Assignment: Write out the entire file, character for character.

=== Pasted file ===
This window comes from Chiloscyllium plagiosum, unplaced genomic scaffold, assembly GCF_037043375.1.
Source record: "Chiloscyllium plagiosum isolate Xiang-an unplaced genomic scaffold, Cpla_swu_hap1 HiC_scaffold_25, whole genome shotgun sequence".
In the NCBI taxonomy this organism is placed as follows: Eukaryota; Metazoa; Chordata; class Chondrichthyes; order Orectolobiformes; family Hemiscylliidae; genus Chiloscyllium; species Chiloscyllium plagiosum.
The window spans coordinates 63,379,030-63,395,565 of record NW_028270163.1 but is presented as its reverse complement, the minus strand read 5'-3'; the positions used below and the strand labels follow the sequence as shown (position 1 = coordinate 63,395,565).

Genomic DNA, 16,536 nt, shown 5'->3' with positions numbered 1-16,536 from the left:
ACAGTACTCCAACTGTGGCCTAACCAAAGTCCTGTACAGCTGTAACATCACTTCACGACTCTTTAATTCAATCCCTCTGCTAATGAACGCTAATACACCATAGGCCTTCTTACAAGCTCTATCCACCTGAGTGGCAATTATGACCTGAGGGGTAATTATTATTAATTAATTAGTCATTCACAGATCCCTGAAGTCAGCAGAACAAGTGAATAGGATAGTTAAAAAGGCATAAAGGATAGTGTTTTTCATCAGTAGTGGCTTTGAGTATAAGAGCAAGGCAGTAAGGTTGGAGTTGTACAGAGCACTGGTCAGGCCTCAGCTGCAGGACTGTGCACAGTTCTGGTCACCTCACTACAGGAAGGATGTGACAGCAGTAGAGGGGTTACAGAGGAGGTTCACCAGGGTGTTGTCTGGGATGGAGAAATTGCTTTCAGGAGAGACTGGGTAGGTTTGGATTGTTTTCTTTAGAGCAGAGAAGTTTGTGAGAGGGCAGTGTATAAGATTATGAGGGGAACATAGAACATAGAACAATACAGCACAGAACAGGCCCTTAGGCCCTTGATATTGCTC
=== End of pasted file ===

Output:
This window comes from Chiloscyllium plagiosum, unplaced genomic scaffold, assembly GCF_037043375.1.
Source record: "Chiloscyllium plagiosum isolate Xiang-an unplaced genomic scaffold, Cpla_swu_hap1 HiC_scaffold_25, whole genome shotgun sequence".
In the NCBI taxonomy this organism is placed as follows: Eukaryota; Metazoa; Chordata; class Chondrichthyes; order Orectolobiformes; family Hemiscylliidae; genus Chiloscyllium; species Chiloscyllium plagiosum.
The window spans coordinates 63,379,030-63,395,565 of record NW_028270163.1 but is presented as its reverse complement, the minus strand read 5'-3'; the positions used below and the strand labels follow the sequence as shown (position 1 = coordinate 63,395,565).

Genomic DNA, 16,536 nt, shown 5'->3' with positions numbered 1-16,536 from the left:
ACAGTACTCCAACTGTGGCCTAACCAAAGTCCTGTACAGCTGTAACATCACTTCACGACTCTTTAATTCAATCCCTCTGCTAATGAACGCTAATACACCATAGGCCTTCTTACAAGCTCTATCCACCTGAGTGGCAATTATGACCTGAGGGGTAATTATTATTAATTAATTAGTCATTCACAGATCCCTGAAGTCAGCAGAACAAGTGAATAGGATAGTTAAAAAGGCATAAAGGATAGTGTTTTTCATCAGTAGTGGCTTTGAGTATAAGAGCAAGGCAGTAAGGTTGGAGTTGTACAGAGCACTGGTCAGGCCTCAGCTGCAGGACTGTGCACAGTTCTGGTCACCTCACTACAGGAAGGATGTGACAGCAGTAGAGGGGTTACAGAGGAGGTTCACCAGGGTGTTGTCTGGGATGGAGAAATTGCTTTCAGGAGAGACTGGGTAGGTTTGGATTGTTTTCTTTAGAGCAGAGAAGTTTGTGAGAGGGCAGTGTATAAGATTATGAGGGGAACATAGAACATAGAACAATACAGCACAGAACAGGCCCTTAGGCCCTTGATATTGCTC